IEC_Elctrical Energy Storage.pdf

Lithium ion battery 70 mw 17 mwh lead acid battery 35

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Lithium Ion Battery ~70 MW ~17 MWh Lead Acid Battery ~35 MW ~70 MWh Nickel Cadmium Battery 27 MW 6,75 MWh Flywheels <25 MW <0,4 MWh Redox Flow Battery <3 MW <12 MWh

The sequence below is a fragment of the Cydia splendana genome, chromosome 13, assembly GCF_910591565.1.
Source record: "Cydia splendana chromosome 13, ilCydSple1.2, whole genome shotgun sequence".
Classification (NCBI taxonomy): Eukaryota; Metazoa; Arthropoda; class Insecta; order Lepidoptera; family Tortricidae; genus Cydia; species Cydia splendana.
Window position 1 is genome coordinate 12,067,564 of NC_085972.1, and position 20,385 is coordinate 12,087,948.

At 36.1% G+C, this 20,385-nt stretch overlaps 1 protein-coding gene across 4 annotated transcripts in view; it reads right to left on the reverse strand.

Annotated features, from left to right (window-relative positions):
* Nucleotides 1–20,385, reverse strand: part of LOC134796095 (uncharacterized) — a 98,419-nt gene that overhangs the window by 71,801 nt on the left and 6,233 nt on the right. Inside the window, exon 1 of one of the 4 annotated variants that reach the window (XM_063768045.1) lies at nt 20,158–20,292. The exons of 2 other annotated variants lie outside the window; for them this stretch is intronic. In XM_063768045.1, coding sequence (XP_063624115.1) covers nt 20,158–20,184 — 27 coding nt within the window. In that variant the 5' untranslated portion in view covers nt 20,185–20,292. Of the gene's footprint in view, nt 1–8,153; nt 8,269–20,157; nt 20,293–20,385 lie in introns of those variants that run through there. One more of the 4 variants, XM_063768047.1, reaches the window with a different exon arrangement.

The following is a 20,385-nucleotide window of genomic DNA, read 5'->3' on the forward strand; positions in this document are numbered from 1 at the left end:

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47 Figure 3-5 shows the locations of NaS batteries installed in the TEPCO service area; the average capacity per location is about 2 MW. The majority of batteries are installed in large factories (64 %), but there are some in large commercial buildings (19 %) as well as in water supply/sewerage systems and schools/ research institutes (12 % together). 3.1.3 EES installed capacity worldwide Figure 3-6 shows the installed capacity of EES systems used in electricity grids. Pumped hydro storage (PHS) power plants, with over 127 GW, represent 99 %, and this is about 3 % of global generation capacity. The second- largest EES in installed capacity is CAES, but there are only two systems in operation. The third most widely-used EES is the NaS battery. As of the end of September 2010, NaS systems were installed and operational in 223 locations in, for example, Japan, Germany, France, USA and UAE (total: 316 MW). However, a large quantity of other EES is expected to be installed given the emerging market needs for different applications, as shown in the next section. 3.2 New trends in applications Five new trends in EES applications are described: renewable energy, smart grids, smart microgrids, smart houses and electric vehicles. Current use cases of these applications include experimental equipment and plans. 3.2.1 Renewable energy generation In order to solve global environmental problems, renewable energies such as solar and wind will be widely used. This means that the future energy supply will be influenced by fluctuating renewable energy sources – electricity production will follow weather conditions and the surplus and deficit in energy need to be balanced. One of the main functions of energy storage, to match the supply and demand of energy (called time shifting), is essential for large and small-scale applications. In the following, we show two cases classified by their size: kWh class and MWh class. The third class, the GWh class, will be covered in section 4.2.2. Besides time shifting with energy storage, there are also other ways of matching supply and demand. With a reinforced power grid, regional overproduction can be compensated for by energy transmission to temporarily less productive areas. The amount of energy storage can also be reduced by overinstallation of renewable energy generators. With this approach even weakly producing periods are adequate for the load expected. A further option is so-called demand-side management (described under Smart Grid in section 3.2.2), where users are encouraged to shift their consumption of electricity towards periods when surplus energy from renewables is available.
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